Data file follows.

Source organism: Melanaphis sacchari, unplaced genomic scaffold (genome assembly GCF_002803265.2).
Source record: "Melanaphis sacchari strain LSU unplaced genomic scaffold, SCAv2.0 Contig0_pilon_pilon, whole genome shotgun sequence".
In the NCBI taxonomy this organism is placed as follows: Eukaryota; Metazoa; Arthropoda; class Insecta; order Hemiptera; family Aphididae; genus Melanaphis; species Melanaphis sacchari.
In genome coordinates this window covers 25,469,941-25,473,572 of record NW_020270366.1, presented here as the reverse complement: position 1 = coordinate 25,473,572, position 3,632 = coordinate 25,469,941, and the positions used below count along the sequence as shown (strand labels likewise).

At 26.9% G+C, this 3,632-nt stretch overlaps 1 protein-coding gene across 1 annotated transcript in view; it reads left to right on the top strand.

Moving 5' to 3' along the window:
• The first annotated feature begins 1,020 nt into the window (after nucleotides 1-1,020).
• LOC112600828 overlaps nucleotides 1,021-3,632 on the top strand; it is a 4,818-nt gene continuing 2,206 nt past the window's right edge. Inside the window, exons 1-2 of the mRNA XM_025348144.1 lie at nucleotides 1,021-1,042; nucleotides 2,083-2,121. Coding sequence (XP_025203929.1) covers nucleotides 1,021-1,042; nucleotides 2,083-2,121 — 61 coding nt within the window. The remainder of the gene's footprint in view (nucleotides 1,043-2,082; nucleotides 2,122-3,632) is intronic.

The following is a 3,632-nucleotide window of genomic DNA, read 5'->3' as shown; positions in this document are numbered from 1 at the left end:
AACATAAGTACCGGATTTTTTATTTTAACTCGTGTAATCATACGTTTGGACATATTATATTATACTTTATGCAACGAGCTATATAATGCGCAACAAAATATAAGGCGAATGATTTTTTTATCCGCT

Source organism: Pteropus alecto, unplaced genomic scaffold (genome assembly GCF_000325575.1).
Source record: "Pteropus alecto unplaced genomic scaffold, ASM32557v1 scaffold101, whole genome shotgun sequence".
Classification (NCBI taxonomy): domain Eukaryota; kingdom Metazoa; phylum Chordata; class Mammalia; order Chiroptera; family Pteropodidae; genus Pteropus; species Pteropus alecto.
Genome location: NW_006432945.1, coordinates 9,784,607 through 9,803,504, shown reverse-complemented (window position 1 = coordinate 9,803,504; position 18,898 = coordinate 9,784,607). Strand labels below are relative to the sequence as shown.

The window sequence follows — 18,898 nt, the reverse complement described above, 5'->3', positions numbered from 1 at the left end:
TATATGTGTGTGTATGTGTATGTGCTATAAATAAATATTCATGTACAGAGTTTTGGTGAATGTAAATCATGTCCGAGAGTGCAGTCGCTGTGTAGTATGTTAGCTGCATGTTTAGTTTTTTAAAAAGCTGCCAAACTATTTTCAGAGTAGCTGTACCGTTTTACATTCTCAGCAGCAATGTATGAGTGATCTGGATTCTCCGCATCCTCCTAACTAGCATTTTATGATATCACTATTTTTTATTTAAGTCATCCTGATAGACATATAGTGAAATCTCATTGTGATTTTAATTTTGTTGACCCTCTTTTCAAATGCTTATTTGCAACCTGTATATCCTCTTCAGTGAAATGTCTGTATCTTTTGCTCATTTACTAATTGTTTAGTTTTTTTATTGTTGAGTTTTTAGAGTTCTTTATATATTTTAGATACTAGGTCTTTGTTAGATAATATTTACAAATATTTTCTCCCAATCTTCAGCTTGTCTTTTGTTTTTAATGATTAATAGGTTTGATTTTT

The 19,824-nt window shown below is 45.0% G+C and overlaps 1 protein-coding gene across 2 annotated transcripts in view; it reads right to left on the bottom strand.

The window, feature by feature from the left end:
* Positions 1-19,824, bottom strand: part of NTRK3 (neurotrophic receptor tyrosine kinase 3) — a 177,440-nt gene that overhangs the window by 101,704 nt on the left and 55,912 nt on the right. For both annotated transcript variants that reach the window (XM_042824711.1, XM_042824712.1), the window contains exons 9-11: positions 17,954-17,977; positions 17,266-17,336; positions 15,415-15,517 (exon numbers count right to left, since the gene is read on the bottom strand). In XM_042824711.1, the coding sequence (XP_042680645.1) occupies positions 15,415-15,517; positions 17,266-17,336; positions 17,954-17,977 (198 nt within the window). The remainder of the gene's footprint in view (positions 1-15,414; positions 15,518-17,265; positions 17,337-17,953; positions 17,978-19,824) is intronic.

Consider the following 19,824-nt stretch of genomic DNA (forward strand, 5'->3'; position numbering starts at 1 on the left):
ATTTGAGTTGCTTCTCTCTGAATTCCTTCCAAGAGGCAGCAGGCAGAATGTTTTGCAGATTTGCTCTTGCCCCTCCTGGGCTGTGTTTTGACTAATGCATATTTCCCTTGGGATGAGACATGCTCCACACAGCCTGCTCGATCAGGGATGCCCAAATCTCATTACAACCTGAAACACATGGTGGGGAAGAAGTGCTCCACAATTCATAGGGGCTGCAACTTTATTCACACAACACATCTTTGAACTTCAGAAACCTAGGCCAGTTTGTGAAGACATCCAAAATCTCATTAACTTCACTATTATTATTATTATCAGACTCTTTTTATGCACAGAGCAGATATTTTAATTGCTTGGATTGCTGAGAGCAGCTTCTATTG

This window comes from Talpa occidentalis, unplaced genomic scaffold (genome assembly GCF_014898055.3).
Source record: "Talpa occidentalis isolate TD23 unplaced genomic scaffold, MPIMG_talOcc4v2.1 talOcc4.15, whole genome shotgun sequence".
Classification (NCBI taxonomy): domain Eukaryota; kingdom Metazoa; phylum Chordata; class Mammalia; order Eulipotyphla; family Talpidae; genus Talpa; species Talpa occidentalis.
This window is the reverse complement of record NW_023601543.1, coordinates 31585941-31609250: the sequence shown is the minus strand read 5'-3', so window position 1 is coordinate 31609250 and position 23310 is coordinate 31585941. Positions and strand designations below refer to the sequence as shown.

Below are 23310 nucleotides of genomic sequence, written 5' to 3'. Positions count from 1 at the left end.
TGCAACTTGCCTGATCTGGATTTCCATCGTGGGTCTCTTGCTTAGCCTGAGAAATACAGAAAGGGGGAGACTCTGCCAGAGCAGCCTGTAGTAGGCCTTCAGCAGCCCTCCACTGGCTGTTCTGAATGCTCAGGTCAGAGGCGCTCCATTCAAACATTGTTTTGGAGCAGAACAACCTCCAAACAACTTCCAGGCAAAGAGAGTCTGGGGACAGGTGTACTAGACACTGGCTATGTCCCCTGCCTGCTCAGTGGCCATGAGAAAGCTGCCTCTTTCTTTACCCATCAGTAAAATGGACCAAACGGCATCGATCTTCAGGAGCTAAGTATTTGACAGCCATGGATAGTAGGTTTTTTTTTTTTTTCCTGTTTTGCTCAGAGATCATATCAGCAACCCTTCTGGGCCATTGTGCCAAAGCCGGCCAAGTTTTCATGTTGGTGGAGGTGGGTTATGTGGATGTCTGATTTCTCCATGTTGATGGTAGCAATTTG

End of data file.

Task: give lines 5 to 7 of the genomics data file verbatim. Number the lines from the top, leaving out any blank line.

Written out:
At 26.9% G+C, this 3,632-nt stretch overlaps 1 protein-coding gene across 1 annotated transcript in view; it reads left to right on the top strand.

Moving 5' to 3' along the window:
• The first annotated feature begins 1,020 nt into the window (after nucleotides 1-1,020).